4. Reduces the risk of heart disease
IF lowers the risk of heart diseases thanks to its ability to decrease bad cholesterol levels and blood pressure and raise the ‘good’ HDL cholesterol.
5. Suppresses cravings
There is a two-way link between the gut microbiome and the brain function. A reward-seeking behavior born in no other place than our brain causes us to crave food. Intermittent fasting, in its turn, has the power to drive down a hunger-induced hormone called ghrelin. It also spares people the burden of emotional eating by transforming inconsistent glucose burning into the steady burning of fat. So, contrary to what you might have expected from this diet, you crave food to a point of starvation.
6. Promotes gut health
Reduced inflammation helps relieve the symptoms of ulcerative colitis, autoimmune Crohn’s disease and other gastrointestinal conditions.
7. Helps with autoimmune conditions
Following research IF has shown promising results when it came to improving symptoms associated with such autoimmune conditions as lupus, sarcoidosis and multiple sclerosis.
Are there any pitfalls?
Regardless of its many benefits, there’s a chance that intermittent fasting might not be right for you after all. While its anti-inflammatory and gut-healing qualities are undeniable, it can still mess with female hormones, experts say. Women’s system is much more complicated than men’s. So, if we are to speak about reproductive health of women, food deprivation for a certain time period does raise some concern.
Let me explain. Women possess innate mechanisms that have helped their bodies regulate the reproductive function for thousands of years. For example, when the body lacks food (read: vital nutrients) for a long stretch of time it stops ovulating to protect the life of both mother and her future child. The said mechanisms help future mothers have babies at the appropriate time. To ensure that the body seizes to produce fertility hormones if the woman’s food intake is insufficient.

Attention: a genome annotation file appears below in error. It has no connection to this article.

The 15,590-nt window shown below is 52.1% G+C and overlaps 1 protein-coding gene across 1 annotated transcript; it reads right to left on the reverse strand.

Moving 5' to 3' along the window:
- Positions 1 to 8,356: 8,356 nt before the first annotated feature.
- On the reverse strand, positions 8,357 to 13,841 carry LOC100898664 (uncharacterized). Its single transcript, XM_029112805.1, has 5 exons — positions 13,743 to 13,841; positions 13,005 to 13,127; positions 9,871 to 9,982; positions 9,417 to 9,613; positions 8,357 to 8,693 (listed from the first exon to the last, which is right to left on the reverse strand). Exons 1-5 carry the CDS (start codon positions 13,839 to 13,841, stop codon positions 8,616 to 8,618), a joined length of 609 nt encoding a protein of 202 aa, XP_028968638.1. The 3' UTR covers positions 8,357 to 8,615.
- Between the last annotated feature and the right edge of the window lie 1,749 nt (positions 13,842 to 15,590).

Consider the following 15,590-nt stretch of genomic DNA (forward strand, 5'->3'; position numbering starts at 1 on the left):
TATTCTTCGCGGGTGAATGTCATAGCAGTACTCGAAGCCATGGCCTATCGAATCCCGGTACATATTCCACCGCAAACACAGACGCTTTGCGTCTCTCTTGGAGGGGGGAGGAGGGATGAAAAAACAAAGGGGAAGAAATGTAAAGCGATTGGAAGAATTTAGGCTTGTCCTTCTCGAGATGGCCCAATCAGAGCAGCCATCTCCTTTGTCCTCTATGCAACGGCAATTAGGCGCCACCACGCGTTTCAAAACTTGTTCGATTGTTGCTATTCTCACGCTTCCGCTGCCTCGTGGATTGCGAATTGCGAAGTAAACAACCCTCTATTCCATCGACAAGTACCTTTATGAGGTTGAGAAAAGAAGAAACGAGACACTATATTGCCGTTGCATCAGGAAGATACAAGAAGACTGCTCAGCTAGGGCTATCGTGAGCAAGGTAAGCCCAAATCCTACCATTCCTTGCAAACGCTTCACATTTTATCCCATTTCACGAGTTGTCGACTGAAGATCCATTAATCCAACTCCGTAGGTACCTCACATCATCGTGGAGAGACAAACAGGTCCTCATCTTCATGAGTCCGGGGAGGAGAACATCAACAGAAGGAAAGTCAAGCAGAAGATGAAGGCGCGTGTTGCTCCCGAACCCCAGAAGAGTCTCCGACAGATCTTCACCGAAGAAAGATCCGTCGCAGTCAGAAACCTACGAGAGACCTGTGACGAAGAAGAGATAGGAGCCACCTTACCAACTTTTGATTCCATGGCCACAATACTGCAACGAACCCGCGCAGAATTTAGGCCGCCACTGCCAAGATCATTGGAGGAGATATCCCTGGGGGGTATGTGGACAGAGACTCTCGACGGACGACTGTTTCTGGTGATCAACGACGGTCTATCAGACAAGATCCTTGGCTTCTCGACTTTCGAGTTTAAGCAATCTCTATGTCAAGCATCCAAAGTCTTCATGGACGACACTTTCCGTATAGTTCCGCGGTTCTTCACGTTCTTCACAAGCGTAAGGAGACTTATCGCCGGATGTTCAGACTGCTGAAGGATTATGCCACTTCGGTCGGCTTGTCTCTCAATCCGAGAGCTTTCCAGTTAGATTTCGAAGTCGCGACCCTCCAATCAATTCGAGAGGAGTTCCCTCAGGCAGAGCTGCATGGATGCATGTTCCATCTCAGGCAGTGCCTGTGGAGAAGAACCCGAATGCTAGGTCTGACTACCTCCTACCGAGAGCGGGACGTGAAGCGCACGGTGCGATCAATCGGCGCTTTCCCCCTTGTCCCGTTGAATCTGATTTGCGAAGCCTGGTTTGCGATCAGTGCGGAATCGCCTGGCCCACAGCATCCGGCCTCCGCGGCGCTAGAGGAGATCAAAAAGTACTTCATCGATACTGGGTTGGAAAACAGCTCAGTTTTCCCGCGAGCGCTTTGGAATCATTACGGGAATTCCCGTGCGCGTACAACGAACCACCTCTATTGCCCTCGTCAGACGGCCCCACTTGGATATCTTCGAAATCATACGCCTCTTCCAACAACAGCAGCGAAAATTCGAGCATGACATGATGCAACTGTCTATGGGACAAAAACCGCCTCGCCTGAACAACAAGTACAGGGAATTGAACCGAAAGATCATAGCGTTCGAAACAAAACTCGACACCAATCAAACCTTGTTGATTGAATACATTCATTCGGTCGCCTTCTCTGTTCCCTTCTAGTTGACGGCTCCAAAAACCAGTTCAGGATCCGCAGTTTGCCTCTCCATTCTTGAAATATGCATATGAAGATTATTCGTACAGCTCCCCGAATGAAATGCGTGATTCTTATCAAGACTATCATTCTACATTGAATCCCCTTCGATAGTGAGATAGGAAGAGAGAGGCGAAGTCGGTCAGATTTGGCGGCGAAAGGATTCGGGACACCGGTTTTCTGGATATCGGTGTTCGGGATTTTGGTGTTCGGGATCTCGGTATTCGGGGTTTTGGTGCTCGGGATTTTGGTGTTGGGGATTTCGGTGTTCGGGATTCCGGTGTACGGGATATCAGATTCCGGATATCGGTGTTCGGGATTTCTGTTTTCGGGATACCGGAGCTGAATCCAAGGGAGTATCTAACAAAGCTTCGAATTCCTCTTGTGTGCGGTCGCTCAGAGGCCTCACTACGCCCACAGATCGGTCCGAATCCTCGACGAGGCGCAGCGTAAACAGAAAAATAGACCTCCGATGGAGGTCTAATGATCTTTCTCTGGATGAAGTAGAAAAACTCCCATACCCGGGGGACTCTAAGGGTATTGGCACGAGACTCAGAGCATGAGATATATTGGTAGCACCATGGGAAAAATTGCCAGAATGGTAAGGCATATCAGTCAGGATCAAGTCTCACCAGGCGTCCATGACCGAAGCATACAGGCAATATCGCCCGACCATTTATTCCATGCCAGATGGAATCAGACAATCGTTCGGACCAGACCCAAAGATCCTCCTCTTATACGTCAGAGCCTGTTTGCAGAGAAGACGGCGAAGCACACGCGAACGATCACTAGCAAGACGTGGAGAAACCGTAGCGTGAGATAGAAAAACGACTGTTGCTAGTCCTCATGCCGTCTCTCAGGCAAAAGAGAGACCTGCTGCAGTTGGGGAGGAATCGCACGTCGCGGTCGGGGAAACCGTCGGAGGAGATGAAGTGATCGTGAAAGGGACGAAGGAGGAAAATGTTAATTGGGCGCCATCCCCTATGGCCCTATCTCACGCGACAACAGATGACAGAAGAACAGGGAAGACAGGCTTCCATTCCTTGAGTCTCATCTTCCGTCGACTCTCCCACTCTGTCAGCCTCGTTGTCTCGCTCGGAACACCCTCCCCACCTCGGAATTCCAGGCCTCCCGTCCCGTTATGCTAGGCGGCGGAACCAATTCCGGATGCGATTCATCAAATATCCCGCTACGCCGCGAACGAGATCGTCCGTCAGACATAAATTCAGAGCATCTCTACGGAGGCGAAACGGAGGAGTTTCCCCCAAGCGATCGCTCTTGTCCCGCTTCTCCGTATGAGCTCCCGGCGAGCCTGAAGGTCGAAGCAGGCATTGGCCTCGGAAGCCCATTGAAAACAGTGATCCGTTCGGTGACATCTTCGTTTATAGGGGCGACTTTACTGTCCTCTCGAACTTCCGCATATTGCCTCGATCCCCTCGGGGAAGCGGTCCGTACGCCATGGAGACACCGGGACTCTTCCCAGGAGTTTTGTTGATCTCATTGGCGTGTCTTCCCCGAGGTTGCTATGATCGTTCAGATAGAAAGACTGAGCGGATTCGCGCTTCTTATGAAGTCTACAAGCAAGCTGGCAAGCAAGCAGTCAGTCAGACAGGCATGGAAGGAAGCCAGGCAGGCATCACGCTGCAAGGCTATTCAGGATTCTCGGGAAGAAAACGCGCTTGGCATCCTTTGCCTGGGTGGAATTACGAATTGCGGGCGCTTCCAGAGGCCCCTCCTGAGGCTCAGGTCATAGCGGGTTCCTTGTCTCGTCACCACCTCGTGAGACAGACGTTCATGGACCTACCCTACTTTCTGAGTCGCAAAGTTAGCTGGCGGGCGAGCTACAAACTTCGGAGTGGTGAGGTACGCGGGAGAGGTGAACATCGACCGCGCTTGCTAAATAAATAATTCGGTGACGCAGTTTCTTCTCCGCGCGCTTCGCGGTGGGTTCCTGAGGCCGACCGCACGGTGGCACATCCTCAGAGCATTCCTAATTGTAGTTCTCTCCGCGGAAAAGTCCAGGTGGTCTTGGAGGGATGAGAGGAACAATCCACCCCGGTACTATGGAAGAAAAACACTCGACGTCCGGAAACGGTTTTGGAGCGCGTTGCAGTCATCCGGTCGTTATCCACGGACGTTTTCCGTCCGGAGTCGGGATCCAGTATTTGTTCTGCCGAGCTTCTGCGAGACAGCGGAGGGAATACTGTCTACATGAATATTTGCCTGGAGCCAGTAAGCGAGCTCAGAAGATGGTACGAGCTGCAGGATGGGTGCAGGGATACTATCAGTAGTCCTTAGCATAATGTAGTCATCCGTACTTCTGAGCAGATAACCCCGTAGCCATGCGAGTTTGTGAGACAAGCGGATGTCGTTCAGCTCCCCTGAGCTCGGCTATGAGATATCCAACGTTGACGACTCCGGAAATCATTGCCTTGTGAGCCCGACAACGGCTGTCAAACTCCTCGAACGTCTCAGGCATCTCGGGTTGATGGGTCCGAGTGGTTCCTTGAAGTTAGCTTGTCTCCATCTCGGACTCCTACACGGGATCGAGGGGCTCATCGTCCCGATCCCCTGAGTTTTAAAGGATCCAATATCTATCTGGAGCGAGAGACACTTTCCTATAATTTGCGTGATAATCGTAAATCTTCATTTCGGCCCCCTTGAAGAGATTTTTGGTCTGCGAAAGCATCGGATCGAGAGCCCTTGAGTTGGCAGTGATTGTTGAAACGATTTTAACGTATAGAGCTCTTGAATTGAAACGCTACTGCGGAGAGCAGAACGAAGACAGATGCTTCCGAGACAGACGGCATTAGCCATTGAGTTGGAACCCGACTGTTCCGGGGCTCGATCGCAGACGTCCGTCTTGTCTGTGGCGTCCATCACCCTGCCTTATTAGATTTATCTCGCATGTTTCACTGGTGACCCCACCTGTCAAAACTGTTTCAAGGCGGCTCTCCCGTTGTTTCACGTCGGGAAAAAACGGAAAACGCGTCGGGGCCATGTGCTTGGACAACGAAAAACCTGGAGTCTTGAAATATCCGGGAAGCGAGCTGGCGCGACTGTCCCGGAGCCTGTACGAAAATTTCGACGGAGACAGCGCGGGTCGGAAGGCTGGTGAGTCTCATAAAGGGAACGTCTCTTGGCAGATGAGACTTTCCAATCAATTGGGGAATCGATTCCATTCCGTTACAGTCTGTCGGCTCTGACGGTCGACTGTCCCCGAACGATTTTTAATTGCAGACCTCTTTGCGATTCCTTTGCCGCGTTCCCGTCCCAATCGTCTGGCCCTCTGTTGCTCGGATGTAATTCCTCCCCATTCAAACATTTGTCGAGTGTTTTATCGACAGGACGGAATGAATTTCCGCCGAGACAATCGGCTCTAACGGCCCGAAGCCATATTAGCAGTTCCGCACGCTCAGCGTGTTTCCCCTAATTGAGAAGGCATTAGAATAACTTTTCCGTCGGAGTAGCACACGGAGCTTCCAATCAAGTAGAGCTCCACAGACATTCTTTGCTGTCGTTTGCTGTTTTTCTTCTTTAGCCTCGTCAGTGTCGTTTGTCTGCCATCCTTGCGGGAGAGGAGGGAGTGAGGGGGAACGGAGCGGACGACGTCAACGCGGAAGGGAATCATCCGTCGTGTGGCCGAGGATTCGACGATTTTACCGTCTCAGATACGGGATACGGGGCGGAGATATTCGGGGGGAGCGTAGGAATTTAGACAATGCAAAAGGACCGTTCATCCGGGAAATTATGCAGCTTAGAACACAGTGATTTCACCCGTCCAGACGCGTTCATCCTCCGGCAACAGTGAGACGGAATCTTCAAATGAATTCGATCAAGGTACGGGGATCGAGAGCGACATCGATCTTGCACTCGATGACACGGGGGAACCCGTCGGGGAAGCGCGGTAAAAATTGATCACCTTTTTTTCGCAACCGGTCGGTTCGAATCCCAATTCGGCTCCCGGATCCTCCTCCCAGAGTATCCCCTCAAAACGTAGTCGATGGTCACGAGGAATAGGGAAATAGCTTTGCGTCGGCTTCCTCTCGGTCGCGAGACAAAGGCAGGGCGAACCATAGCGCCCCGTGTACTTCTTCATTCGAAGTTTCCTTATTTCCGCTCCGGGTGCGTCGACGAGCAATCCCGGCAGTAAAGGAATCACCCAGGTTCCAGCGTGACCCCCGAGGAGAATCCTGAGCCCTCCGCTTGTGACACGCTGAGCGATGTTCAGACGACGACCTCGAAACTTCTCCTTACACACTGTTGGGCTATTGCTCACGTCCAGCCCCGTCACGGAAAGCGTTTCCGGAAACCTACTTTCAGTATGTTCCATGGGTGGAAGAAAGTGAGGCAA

However, at the moment it’s just a theory, because there’s still not enough information to support the negative outcomes of IF on the reproductive function. As far as the research goes now, a short-term fasting seems to enhance and even reset the reproductive system. This is exactly why you need to check in with your doctor for advice. Especially if you already have irregular cycles, thyroid problems, feel constantly tired or have other health issues.
And even if you’re good to go but plan on getting pregnant in the nearest future, it’s not recommended to go overboard with something other than 12:12 or 14:10 IF plans.
The bottom line
Intermittent fasting has been shown to positively impact our health and is particularly effective for weight loss. Apart from promoting weight loss, it lowers the risk of a number of ailments, such as type-2 diabetes, various autoimmune diseases and even cancer. It plays a major role in driving down chronic inflammation and curbing high blood pressure. However, despite of its multiple benefits, it’s important to treat it just like any other diet: talk to a professional to make sure it’s the right choice for you personally.